• MONTENEGRo/albania SKADAR LAKE: GETTING AROUND THE WATER I n the midst of steep mountains, hidden vil- lages, churches, and ruins, the clear waters of Skadar Lake—the Balkans’ largest and part of a national park of the same name—are best ap- sergey podkolzin (top), sandra djurbuzovic dimitrijevic (bottom) preciated from a boat or a cabin along the south- ern shore. Numerous walking trails, some better marked than others, wind their way around the dolphin-shaped lake. The trail from the village of Vranjina up the mountain offers a pleasant hour’s walk past a 15th-century monastery and culminates in sweeping views of the big water. Those who brave the park’s most challenging hike, to the top of 1,600-meter/5,250-foot Mount Rumija, are, Shared by two countries, Montenegro and Albania, vast Skadar Lake draws boaters, birders, fishermen, and oth- weather permitting, rewarded with a peek at the ers. It is part of a national park established in 1983, with a Adriatic Sea. —Kristina Stefanova diversity of landscapes, including wetlands (below). Balkans Roundup Steep thrillS F or skiers, the Dinaric Alps—the long ridge of snowcapped mountains that runs down the eastern edge of the Balkan Peninsula— and, farther inland, the mountains of the Durmitor Range (Montenegro) and Kopaonik (Serbia) are national parks) for at least a century, and the little town of Zabljak, Montenegro (population 4,500), is the gateway—a ski village filled with hotels, small restaurants (best to make a reservation), and rental places. Zabljak—literally the high point gaining in popularity. Value-conscious winter- of the Balkans—is also known for the 18 glacial sports enthusiasts, including cross-country skiers lakes that surround it (Black Lake is the largest of and snowboarders, are flocking to the slopes. the bunch). Some years you can even hit the very In 1984, long before war broke out, athletes highest slopes in summer. gathered from around the globe to compete in the Kopaonik may be the least well-known of the XIV Winter Olympics in Sarajevo. Today, Mount major Balkan ski destinations, which helps explain Bjelasnica, in Bosnia and Herzegovina, is still a its status as least expensive. Located in the south snow lover’s choice. Due to a happy climactic of Serbia, the resort itself is a travel highlight, an coincidence—the mountain sits between Mediter- Alpine village that, in part, resembles a medieval ranean and Continental air systems—the slopes Serbian monastery. —John Marks almost always have fresh powder between Novem- ber and April. Fa s t Fa ct Winter-sports enthusiasts have been coming to People native to the rugged, forested Dinaric Alps the Durmitor Range (in one of Montenegro’s five are acknowledged to be the tallest in Europe. For adult males, the average height is 185.6 centime- PHOTO CREDIT TK arben islami In Kosovo’s Sara Mountain National Park, the Brezovica ters/6 feet, 1 inch; the average for adult females is ski resort hosts international championships as well as 171 centimeters/5 feet, 7.3 inches. skiers keen to enjoy the excellent conditions.14 The Western Balkans National Geographic Traveler 15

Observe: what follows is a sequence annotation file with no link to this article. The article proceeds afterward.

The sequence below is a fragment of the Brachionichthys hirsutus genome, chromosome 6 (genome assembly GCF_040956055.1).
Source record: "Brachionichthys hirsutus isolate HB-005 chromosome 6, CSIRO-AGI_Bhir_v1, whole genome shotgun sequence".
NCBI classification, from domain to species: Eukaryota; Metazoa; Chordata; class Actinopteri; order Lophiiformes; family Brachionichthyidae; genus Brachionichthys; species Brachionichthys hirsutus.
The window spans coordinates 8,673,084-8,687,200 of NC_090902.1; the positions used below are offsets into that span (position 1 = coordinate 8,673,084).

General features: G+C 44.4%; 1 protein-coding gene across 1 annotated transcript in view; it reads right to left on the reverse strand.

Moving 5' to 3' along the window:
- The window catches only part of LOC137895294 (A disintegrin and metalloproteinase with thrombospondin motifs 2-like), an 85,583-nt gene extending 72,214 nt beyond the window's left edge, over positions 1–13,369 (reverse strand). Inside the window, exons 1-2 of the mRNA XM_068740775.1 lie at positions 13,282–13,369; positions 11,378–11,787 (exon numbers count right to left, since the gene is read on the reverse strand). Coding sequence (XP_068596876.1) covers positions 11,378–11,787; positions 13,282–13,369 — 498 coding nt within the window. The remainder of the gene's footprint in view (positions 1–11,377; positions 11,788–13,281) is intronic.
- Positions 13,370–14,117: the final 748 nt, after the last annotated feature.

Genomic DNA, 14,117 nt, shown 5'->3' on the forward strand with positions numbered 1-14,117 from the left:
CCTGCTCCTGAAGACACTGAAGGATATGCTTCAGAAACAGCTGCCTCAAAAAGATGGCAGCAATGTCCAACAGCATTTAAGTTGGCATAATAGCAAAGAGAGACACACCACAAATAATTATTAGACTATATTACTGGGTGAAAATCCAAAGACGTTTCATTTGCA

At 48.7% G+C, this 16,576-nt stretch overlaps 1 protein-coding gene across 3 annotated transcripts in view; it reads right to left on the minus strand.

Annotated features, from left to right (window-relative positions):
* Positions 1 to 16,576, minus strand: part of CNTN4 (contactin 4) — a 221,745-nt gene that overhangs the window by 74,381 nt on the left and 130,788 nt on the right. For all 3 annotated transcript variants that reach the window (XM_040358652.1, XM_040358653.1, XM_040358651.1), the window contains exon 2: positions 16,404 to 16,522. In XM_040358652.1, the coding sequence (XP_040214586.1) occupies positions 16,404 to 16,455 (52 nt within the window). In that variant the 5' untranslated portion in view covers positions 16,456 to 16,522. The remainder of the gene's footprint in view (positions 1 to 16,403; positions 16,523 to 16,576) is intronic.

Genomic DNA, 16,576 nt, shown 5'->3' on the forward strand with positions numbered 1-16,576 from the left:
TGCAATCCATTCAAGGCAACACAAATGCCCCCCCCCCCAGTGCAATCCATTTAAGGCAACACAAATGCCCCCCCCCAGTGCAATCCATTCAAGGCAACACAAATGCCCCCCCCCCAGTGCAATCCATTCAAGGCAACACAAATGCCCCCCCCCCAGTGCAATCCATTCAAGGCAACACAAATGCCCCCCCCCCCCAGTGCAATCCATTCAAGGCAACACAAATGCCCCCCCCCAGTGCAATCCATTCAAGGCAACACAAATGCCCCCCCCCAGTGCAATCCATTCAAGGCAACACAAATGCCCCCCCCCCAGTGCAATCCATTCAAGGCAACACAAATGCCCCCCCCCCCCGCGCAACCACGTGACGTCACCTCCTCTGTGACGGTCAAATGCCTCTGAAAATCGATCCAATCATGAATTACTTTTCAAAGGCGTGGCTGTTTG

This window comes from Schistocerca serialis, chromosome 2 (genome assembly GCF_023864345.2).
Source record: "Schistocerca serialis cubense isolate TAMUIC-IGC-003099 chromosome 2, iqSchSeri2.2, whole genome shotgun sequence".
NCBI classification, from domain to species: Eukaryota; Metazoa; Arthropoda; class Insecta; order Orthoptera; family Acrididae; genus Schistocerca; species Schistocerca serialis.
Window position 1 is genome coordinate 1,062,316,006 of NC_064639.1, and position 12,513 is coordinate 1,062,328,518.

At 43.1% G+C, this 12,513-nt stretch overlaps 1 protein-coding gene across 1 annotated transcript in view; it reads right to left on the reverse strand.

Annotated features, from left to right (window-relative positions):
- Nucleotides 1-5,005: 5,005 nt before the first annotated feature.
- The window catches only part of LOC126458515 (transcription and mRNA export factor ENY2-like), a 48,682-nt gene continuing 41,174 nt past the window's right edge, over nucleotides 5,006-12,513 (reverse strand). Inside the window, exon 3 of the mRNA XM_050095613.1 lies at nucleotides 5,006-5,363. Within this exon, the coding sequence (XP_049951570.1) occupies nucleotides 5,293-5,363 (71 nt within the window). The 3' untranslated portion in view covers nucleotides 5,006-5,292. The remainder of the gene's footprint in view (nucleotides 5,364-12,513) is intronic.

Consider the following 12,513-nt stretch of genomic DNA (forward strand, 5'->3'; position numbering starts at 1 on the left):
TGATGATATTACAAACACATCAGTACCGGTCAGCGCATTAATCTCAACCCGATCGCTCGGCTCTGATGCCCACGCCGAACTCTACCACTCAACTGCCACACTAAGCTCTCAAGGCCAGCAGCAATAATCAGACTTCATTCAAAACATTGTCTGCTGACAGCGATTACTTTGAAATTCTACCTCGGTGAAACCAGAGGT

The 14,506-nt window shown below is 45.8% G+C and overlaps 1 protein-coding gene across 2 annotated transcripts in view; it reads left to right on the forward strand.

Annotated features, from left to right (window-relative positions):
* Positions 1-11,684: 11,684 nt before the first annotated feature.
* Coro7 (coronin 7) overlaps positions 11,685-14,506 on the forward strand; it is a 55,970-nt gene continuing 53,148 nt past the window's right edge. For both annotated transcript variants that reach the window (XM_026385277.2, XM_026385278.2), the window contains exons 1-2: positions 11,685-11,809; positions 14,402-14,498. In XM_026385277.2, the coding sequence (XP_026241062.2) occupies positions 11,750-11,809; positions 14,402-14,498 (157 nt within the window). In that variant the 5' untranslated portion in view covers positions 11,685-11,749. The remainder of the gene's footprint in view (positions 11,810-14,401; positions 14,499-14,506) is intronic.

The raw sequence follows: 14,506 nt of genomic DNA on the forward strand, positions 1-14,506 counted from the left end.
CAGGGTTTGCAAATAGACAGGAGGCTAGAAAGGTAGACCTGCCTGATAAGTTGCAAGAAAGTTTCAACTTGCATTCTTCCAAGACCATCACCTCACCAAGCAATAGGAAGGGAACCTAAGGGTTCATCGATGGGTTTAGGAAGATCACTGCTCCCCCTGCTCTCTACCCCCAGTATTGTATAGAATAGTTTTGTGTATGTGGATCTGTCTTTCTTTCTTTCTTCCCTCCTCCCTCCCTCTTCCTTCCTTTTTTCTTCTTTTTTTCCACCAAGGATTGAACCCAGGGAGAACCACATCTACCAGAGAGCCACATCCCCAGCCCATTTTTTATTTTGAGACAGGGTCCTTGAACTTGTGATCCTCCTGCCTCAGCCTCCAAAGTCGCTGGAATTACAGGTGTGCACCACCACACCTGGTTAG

• Gracanica and Decani ICONS OF YESTERDAY S urrounded by fields of grazing sheep and rustling woods, the Gracanica monastery seems too sleepy to bear the weight of so much history, but enter the dark interior and you grasp instantly the epic nature of the place. Completed in 1321, just six decades before the battle of Kosovo Polje andrew testa/the new york times/redux that led to Ottoman dominance, it has been repeatedly scorched by war. For a different feel, head west to Decani monastery, one of the largest medieval Orthodox places of worship in the region. About five kilometers/three miles from Pristina, Decani was built around the same time as Gracanica, by King Stefan Decanski, who is buried here. The high cathedral walls gleam with 14th-century frescoes—masterpieces of the late Byzantine style. If Gracanica broods with bloody memory, Decani makes the spirit soar. —John Marks Women as well as men PHOTO CREDIT TK PHOTO CREDIT TK take religious vows at Gracanica. Inside the monastery are frescoes that are stun- ning in their colorful simplicity.16 The Western Balkans National Geographic Traveler 17